You’re all set for an adventure in your RV: hitting the open road, exploring the great outdoors, and camping with your family and friends. You’re having a great time, but without warning you encounter some trouble with your RV: a flat tire, a mechanical problem, or issues with your appliances. While routine RV maintenance can prevent a lot of wear and tear, there are still things that can go unexpectedly wrong while on a road trip. However, with a little planning ahead, you can be prepared for whatever problem is thrown your way. Here are six tips for on the road RV repairs from RV Trader.
1. Have RV Repair Resources Ready
Create a folder for all the important info you need when you’re on the road and need a repair. Have copies of your RV insurance, towing vehicle insurance, any travel or trip insurance you may have purchased, a roadside assistance plan, and all the details for your emergency contacts. Keep the folder organized and nearby so you’re ready when you run into a roadside problem.
2. Study Your Service Plans
Know ahead exactly what your vehicle warranty covers. If it’s from a dealer or manufacturer, they may provide an emergency hotline or website chat that can provide an immediate response to help you solve a roadside problem. Warranty and service plan providers may be able to send roadside assistance or steer you in the right direction to a reliable repair shop.
3. Hire a Mobile Mechanic
If you’re stuck with a roadside problem that seems complicated, consider hiring a mobile mechanic. These days mobile mechanics can be just as convenient as ride sharing or food delivery services. They’ll come directly to you for routine repairs or maintenance with your oil, battery, filter, and tire issues.
4. Find Help Nearby
If you’re out camping at an RV Park, the staff or a fellow RVer might be able to lend a hand. Some RV Parks can provide directions to mechanics or repair shops that are local, trusted partners. If you’re stranded on the road, find a nearby town or city with a service shop for some help. Even with a breakdown, your RV can still provide you with a place to stay while you wait for repairs.
5. Fix It Yourself
Even with so many parts, you might be able to fix a roadside problem by yourself. Always check your owner’s manual for any repairs you may be able to do. You can use online resources such as videos, blogs, and forms to take out the guesswork and help you pinpoint a problem if it’s not obvious. Avoid do-it-yourself repairs that would void a warranty. Have your toolkits ready for these repairs:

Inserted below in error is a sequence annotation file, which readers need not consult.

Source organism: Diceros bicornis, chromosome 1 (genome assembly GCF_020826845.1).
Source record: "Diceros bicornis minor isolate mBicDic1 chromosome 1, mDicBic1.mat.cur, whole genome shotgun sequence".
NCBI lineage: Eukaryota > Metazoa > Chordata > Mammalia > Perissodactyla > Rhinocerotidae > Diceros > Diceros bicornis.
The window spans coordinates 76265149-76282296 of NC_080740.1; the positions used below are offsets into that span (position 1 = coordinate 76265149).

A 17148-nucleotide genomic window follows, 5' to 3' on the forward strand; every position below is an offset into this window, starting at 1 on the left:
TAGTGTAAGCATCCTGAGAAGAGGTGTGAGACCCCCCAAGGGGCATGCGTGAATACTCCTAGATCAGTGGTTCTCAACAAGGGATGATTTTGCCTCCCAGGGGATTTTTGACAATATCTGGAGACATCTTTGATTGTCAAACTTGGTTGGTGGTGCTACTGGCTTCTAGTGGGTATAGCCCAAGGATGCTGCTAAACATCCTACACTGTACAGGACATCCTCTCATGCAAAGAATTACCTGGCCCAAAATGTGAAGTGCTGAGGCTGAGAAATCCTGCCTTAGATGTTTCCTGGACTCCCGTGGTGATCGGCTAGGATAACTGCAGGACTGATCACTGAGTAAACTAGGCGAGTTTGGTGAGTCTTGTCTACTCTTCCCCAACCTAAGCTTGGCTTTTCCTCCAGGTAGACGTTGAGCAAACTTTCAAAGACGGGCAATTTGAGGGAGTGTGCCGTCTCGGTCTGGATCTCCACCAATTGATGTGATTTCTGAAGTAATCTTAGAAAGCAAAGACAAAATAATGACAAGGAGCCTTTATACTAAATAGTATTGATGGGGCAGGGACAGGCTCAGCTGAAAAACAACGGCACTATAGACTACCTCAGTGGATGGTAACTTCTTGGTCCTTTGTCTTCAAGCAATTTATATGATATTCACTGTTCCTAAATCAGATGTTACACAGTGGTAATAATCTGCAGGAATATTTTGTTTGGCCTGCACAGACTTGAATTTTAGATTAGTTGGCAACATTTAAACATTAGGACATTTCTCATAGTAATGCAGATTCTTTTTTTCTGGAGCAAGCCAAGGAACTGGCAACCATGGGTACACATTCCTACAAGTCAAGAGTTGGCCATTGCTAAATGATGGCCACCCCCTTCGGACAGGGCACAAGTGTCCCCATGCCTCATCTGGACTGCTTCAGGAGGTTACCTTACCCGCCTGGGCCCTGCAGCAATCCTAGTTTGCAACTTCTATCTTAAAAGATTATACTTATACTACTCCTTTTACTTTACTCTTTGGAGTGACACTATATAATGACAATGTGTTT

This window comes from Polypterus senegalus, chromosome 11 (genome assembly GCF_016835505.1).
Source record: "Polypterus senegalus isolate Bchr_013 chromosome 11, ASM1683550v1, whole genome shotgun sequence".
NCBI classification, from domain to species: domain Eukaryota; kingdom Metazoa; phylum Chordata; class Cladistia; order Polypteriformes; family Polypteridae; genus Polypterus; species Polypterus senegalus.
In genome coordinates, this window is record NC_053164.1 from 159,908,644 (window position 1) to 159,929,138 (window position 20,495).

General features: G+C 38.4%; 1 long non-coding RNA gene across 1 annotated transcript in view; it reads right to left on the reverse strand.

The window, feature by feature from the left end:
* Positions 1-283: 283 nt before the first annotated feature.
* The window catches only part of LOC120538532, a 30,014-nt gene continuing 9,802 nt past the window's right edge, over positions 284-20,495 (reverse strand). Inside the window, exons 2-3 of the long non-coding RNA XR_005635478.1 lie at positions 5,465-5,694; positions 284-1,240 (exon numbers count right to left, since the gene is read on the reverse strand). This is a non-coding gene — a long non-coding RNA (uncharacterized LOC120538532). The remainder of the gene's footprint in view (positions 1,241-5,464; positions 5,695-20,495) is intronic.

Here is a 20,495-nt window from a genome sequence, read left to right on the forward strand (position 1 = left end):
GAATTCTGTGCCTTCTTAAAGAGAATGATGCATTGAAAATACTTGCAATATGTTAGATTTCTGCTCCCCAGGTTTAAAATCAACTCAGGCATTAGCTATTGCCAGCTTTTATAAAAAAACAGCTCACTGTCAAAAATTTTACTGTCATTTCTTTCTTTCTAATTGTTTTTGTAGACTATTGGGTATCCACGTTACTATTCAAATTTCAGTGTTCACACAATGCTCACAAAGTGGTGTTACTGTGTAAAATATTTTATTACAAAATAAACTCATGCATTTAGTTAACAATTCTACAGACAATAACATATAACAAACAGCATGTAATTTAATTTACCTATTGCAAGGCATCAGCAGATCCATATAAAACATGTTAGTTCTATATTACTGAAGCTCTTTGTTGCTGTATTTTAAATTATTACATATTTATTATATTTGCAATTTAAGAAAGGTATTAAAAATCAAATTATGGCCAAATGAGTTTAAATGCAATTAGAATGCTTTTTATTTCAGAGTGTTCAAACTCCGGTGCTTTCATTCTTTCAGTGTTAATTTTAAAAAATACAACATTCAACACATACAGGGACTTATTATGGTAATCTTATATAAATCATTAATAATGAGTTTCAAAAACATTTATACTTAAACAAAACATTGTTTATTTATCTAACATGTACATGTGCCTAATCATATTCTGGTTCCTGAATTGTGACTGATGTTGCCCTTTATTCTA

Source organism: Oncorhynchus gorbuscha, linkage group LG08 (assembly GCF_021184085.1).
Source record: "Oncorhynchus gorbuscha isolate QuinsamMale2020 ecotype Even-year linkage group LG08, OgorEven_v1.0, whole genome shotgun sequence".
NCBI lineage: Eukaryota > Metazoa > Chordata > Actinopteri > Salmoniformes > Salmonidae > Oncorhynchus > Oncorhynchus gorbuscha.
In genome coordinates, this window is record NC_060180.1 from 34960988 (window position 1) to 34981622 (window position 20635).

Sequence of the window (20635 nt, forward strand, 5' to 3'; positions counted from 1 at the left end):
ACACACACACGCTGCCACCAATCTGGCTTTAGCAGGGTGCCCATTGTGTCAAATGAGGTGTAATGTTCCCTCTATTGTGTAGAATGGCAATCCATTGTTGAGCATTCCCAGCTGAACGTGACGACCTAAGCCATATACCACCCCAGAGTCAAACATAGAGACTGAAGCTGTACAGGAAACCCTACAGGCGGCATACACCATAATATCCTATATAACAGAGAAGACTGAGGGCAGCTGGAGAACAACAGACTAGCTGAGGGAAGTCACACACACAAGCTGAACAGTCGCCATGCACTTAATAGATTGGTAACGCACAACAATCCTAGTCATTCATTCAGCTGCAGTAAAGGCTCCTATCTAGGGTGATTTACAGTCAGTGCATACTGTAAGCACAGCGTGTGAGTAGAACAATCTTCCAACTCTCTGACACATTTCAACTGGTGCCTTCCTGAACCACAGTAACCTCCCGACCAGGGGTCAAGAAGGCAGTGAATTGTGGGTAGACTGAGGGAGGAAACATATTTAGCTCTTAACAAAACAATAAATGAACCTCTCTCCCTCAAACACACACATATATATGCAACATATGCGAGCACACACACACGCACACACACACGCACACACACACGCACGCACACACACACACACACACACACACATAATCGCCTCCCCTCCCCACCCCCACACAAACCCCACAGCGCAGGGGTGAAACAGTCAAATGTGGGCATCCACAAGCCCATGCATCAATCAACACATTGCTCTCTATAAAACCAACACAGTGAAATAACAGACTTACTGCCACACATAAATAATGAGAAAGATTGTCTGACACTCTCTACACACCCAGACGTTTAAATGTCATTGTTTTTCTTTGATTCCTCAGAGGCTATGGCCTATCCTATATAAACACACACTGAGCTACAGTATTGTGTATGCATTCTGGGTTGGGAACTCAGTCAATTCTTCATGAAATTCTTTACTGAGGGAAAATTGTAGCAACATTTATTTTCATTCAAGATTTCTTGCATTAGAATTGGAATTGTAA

- Flat Tire: Pull off to the shoulder, put on your hazards, and put out reflectors or cones. Have a spare tire ready, gloves, towel, ramp jack, wrenches, and a bolt cutter.
- Dead Battery: Bring a portable jump starter fitted for your RV engine size. Jumper cables are another option, but they need to be specifically sized for your RV and jump-started by another RV, not a car.
- Defective Appliances: Propane tanks power many RV appliances. Check the tank’s propane level in case it needs to be refilled or replaced. Check hose connections and fittings for any leaks.
- Leaks: Roof renew kits can seal up cracks, tears, and holes.
6. Stay On Top of Repairs
Keep up with regular RV maintenance and keep track of any repairs you do yourself or any work done by a mechanic. Keep these records in your RV repair folder, so you can stay on top of the most recent work done to each area of your RV. Whenever you pull over at a rest stop or service station, do a visual inspection of your vehicle, checking your tire pressure and oil level.
Conclusion: By planning ahead, you can take on unexpected problems with your RV that you may face while out on the open road. Whether the repair may be big or small, being prepared can help you problem solve and get moving again. Looking to get moving in your next RV? See a full selection of units on RVTrader.com.